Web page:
When I lived in Coos Bay Oregon I volunteered one day a week at the Crossroads Café, a not for profit restaurant providing low cost meals for the public. We would serve the homeless, pensioners, families, doctors, lawyers, anyone wanting a hot meal. My favorite dish had to be mac and cheese, which I would add onions and peppers to a 3 cheese blend creamy pasta. I had many people compliment me on my version, even once a pair of chefs passing through said they thought it was the best they ever had and could only be made better with some fresh lobster. At $1.50 a plate including a drink, I'm afraid lobster wasn't on the menu, but you can add it if you want. With July 4th fast approaching this will be my offering. I like to top mine with a mixture of crushed Ritz crackers, cheddar and Parmesan cheeses browned to perfection. Just for fun I will add lobster and balance the flavors so I can taste our expensive ingredient.
2 pounds pasta (I like Cavatappi or corkscrew)
2 pounds cooked lobster meat diced
1 onion diced
1 red pepper diced
1 poblano pepper diced
4 ounces butter
4 Tbsp. flour
2 cups whole milk
1 cup heavy cream
1 cup shredded Parmesan Cheese
1 cup shredded sharp Cheddar Cheese
1 cup shredded white Cheddar Cheese
2 cups cubed Velveeta
1 tsp. thyme
1 tsp. ground mustard
1/2 tsp. nutmeg
salt and pepper to taste
1/2 cup grated Parmesan Cheese
1/2 cup shredded sharp Cheddar Cheese
1/2 cup shredded white Cheddar Cheese
crushed Ritz crackers or Panko bread crumbs
1. Heat a large pot of water and add enough salt so the water taste salty like the ocean. Add the pasta to the boiling salted water and cook until almost done, about 80% done. We want the pasta to finish cooking in the sauce to absorb the flavor. If you wish you can cool the pasta in cold water to stop the cooking if the sauce will be done later.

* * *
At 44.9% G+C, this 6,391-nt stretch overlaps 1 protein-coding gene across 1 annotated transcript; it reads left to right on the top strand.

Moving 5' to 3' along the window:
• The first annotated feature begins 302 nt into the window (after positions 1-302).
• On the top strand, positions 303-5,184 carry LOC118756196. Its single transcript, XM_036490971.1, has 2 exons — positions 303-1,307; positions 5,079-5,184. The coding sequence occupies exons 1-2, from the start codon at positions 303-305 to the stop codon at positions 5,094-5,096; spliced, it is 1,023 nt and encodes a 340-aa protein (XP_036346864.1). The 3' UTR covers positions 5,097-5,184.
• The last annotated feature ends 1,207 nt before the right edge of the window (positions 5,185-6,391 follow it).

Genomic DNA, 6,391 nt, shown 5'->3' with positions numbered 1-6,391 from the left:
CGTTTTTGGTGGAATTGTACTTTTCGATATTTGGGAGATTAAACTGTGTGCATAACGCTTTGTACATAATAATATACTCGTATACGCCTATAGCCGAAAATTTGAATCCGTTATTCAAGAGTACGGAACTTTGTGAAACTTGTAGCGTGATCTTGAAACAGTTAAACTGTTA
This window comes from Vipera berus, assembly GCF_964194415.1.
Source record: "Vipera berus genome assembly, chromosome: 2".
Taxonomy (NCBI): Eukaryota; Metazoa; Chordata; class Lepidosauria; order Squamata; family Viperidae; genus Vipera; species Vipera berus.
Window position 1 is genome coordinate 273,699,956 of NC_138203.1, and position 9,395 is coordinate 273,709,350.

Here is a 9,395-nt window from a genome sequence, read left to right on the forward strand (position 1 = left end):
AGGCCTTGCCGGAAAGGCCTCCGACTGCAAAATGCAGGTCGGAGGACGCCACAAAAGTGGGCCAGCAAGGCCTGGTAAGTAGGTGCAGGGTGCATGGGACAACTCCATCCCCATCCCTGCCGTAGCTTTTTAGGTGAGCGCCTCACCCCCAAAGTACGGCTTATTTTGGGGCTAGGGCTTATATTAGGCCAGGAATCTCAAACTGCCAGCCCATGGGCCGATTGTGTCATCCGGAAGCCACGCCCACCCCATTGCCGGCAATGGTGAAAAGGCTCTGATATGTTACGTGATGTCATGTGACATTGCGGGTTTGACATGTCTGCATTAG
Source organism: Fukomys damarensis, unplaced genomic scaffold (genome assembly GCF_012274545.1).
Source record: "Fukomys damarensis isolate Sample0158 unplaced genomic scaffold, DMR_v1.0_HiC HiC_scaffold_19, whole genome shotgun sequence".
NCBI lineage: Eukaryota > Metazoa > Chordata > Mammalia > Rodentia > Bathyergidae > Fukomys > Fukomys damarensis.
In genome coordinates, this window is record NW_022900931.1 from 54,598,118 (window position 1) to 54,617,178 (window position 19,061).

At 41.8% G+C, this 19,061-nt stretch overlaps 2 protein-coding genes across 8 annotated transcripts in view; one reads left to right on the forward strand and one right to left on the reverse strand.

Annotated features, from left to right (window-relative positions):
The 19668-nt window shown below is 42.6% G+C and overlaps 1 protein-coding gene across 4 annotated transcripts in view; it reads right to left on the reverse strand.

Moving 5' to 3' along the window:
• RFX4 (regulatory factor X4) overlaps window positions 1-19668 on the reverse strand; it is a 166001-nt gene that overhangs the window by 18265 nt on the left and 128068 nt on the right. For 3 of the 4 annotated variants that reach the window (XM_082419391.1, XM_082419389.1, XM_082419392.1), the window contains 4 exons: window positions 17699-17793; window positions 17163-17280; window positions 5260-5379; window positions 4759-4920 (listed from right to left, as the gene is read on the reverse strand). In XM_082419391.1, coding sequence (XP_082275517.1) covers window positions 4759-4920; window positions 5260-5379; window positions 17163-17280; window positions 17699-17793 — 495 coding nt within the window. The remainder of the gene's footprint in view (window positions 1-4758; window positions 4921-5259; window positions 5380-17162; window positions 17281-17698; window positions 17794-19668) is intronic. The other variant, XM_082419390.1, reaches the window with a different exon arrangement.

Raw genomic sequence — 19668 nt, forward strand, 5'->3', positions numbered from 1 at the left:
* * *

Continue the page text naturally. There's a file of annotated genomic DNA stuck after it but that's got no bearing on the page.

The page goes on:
2. Melt the 3 Tbsp. of the butter in a large sauce pan on medium heat and add the diced onions and papers and cook until the onions become translucent. Turn up the heat to medium high and whisk in the flour to create a roux. Add the dry mustard, nutmeg, thyme then slowly whisk in the milk and or half and half until the mixture has a soupy consistency. Gradually add the grated cheeses slowly so they melt evenly and slowly. Season with salt and pepper.
3. Spray a oven safe dish with cooking spray or butter and add the pasta then the cheese sauce. Top with the diced cooked lobster. The mixture should be soupy so stir in cream to make the right consistency. Mix the topping ingredients minus the parmesan cheese and cover the mixture. Sprinkle the parmesan cheese over the top. Bake in a 350 oven for 30 to 40 minutes and let cool a bit before serving.
Past Posts (click to select)
This work is licensed under a Creative Commons Attribution-NonCommercial 3.0 Unported License.
How does a good chef think? What is the creative process a
chef uses to come up with new and exciting dishes? What do I need to know to enable that creative process? These are the questions I want to explore in this series of articles. As a chef and an avid cookbook collector I am drawn towards
ideas and techniques of cooking rather than just a collection of recipes. I believe to grow as a chef, I need to continually learn and hone new techniques along with perfecting each technique I use every day. Whenever I go to a restaurant, whether fine dining, neighborhood pub, avant garde, or even fast food, I continually ask myself how can I do this better, what works and more important, what doesn’t? Feel free to send me comments, ask questions. Together, we can explore and make creative cuisine.
Spending almost thirty years in the computing field, I was able to travel experiencing a wide variety of tremendous cuisine. First I became a foodie, and when the opportunity arose, I was able to attend culinary school following my passion. I work as a part-time private chef and volunteer time at the community café in North Bend Oregon providing affordable meals in a restaurant setting to my community.